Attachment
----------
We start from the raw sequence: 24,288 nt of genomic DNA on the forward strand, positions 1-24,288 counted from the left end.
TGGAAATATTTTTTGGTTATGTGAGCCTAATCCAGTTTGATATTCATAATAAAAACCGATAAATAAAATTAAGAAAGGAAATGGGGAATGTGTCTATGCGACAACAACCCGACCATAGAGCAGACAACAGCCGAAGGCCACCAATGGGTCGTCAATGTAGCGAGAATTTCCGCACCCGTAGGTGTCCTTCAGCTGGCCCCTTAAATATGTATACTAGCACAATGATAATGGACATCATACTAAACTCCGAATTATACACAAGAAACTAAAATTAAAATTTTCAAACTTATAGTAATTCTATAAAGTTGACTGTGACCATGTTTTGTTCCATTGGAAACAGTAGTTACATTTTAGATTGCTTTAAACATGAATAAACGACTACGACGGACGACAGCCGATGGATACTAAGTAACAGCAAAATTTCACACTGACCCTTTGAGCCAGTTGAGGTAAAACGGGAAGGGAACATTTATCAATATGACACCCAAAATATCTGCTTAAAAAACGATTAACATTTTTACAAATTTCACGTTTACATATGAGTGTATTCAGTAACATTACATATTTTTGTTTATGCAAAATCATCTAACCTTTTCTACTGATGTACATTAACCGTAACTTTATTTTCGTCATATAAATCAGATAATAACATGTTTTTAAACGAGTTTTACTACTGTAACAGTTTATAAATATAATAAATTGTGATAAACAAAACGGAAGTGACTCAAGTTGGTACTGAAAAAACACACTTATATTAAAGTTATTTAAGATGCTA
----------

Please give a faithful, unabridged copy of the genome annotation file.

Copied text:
We start from the raw sequence: 24,288 nt of genomic DNA on the forward strand, positions 1-24,288 counted from the left end.
TGGAAATATTTTTTGGTTATGTGAGCCTAATCCAGTTTGATATTCATAATAAAAACCGATAAATAAAATTAAGAAAGGAAATGGGGAATGTGTCTATGCGACAACAACCCGACCATAGAGCAGACAACAGCCGAAGGCCACCAATGGGTCGTCAATGTAGCGAGAATTTCCGCACCCGTAGGTGTCCTTCAGCTGGCCCCTTAAATATGTATACTAGCACAATGATAATGGACATCATACTAAACTCCGAATTATACACAAGAAACTAAAATTAAAATTTTCAAACTTATAGTAATTCTATAAAGTTGACTGTGACCATGTTTTGTTCCATTGGAAACAGTAGTTACATTTTAGATTGCTTTAAACATGAATAAACGACTACGACGGACGACAGCCGATGGATACTAAGTAACAGCAAAATTTCACACTGACCCTTTGAGCCAGTTGAGGTAAAACGGGAAGGGAACATTTATCAATATGACACCCAAAATATCTGCTTAAAAAACGATTAACATTTTTACAAATTTCACGTTTACATATGAGTGTATTCAGTAACATTACATATTTTTGTTTATGCAAAATCATCTAACCTTTTCTACTGATGTACATTAACCGTAACTTTATTTTCGTCATATAAATCAGATAATAACATGTTTTTAAACGAGTTTTACTACTGTAACAGTTTATAAATATAATAAATTGTGATAAACAAAACGGAAGTGACTCAAGTTGGTACTGAAAAAACACACTTATATTAAAGTTATTTAAGATGCTA